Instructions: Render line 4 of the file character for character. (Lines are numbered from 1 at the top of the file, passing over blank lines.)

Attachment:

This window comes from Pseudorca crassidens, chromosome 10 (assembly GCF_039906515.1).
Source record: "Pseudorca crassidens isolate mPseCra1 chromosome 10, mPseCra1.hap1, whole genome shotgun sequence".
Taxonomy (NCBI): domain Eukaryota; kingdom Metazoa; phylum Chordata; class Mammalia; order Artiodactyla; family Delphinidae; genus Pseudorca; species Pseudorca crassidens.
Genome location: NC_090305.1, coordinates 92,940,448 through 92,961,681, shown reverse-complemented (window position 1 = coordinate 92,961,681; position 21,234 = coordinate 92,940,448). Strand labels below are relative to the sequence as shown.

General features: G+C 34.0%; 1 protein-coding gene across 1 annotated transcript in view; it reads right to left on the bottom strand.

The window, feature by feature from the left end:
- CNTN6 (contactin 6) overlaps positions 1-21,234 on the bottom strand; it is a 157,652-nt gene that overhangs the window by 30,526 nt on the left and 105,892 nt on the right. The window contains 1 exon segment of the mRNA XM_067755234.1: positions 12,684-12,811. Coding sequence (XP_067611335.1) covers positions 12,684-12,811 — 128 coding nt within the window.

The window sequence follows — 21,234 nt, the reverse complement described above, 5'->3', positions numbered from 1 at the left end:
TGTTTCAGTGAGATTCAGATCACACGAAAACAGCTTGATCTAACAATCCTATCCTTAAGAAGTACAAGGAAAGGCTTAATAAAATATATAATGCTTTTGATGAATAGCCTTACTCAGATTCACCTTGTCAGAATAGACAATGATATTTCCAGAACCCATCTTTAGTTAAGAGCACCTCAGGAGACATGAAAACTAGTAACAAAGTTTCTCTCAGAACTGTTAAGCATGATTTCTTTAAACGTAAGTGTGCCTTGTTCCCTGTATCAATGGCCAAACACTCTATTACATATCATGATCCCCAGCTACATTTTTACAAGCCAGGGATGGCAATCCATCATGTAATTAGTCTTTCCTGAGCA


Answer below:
Genome location: NC_090305.1, coordinates 92,940,448 through 92,961,681, shown reverse-complemented (window position 1 = coordinate 92,961,681; position 21,234 = coordinate 92,940,448). Strand labels below are relative to the sequence as shown.